By Les P.
Jeremy got to the shop early. The sun was still shy, mingling with the remnants of the nighttime chill; the morning glow was a blue-yellow instead of white-orange. He always biked the same way, on the new greenway with the skyline somehow both near and far, silhouetted against the rising sun. This was once the interstate; it could never not blow his mind. When he got to work, he always rounded the same corner, around a particularly tall section of corn that grew in the new community farming plot along the water. And each time he rounded the corner, the warehouse seemed to leap into view against the harbor and the expansive horizon behind, as if it had just stood up to greet the world.
Jeremy was just old enough to remember when the warehouse was one of many, all painted rust-orange steel over concealed brick. They weren’t even warehouses back then; they were former warehouses, restructured to look like modern warehouses that housed luxury apartments. Now the building’s original red brick showcased the crafts cooperative’s three stripes, plus the blocky, silhouetted black hammer and the vibrant blue rose — the unifying crest that covered every workers’ building in the city since the end of the war.
He slid open the metal door situated squarely beneath the rose and walked into the cavernous building. The warehouse, while a five-story building, was completely open, like a hollowed-out building block. Sunlight filtered through what would’ve been floor-to-ceiling windows back when there were five levels, casting the equipment and the old fossil fuel cars placed evenly at stations across the shop floor in grid-like illumination.
He liked to get there early, though never at the same time — if he varied the time he left the allotment, he found, the flowers looked different on the way out. He sometimes saw his elderly comrade, John Weaver, a librarian who remembered even darker times than Jeremy, watering their shared crop of petunias. The smells of bread wafted from the bakers’ cooperatives along what used to be the freeway. It was one of the things he’d started to notice, now that he’d finally started getting used to this new city, this new world. Without all the cars, the traffic, the sirens, and, of course, without the fires, the gunshots, the feeling of a beady digital eye on your neck, he noticed different things every day.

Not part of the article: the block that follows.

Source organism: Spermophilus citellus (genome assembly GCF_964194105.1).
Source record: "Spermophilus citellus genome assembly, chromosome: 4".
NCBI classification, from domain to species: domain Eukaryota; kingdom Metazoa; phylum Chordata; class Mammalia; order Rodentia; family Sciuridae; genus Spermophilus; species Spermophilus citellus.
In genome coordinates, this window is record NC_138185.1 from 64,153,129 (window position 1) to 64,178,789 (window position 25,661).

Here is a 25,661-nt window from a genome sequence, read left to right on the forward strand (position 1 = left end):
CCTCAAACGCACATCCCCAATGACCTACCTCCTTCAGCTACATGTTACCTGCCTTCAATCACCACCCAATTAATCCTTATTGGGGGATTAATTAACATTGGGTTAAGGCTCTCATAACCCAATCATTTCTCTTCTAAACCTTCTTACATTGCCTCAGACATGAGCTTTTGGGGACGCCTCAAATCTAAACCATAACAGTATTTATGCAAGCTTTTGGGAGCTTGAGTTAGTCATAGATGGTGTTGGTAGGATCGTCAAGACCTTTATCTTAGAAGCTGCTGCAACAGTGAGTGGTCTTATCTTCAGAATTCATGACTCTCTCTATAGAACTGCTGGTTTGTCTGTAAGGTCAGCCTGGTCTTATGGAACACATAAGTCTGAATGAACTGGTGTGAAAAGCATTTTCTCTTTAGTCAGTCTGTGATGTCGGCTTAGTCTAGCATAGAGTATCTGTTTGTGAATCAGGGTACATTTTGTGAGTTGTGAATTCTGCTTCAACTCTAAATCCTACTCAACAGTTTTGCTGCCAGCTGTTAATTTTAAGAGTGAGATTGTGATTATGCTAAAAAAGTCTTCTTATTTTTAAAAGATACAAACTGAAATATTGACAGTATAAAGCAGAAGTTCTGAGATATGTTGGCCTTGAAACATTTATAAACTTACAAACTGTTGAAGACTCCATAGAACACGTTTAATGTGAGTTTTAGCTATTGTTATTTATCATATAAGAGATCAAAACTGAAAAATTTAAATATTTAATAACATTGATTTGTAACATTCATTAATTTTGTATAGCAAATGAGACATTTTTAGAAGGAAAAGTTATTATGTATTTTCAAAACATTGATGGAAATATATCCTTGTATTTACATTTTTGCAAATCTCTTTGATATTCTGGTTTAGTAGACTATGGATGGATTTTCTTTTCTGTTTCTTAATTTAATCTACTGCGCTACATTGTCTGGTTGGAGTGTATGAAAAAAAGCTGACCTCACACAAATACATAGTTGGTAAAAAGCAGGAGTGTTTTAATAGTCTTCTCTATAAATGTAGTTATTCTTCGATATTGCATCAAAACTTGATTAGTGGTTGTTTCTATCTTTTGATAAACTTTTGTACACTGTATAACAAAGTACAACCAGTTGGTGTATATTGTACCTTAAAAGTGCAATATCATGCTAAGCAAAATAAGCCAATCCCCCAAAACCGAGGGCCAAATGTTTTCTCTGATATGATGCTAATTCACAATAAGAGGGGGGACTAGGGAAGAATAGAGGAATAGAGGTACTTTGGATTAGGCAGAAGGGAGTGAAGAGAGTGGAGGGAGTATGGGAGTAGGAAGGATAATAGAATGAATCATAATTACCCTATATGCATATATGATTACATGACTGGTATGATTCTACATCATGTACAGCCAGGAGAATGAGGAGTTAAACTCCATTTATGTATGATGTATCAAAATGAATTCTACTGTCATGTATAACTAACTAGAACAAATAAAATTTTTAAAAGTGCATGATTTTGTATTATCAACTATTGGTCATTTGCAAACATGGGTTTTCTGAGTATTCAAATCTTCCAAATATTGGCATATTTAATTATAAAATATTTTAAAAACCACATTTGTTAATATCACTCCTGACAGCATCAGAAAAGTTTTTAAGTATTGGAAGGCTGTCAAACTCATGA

Jeremy sat at a work table at the edge of the shop floor and drank from a clay-green thermos, eyeing one of the old hunks of consumption that lounged in front of him: off-kilter, vaguely unsettling, ready to be hitched up onto one of the hanging harnesses, and stripped of any harmful materials. He caught sight of himself in one of the mirrors and was mildly surprised to find himself looking as he expected, as he had for as long as he could remember: around five foot seven inches tall and sturdy, with thick, black hair that always looked wet and stubble perpetually flecked with hints of gray. Green eyes, a faint frown, and smile lines on his forehead and cheeks.
In the old days, Jeremy had been an ironworker, and he had driven one of these old lugs every day: to the job site, to the union hall, to the bar, to the library, everywhere. Nowadays, cars were obsolete — even if you had one that worked and met the community green standards, it was the worst way to get around compared with the train and the bike expressway. So Jeremy worked in the conversion wing of the crafts cooperative, stripping fossil fuel remnants of toxic materials and preparing functional parts for new use. For the first few years, he had been working on buildings, including this one, retrofitting those that could still be used for the new cooperatives and living spaces, and stripping down those that could no longer safely house anything. But there were more cars out there than buildings, so he switched.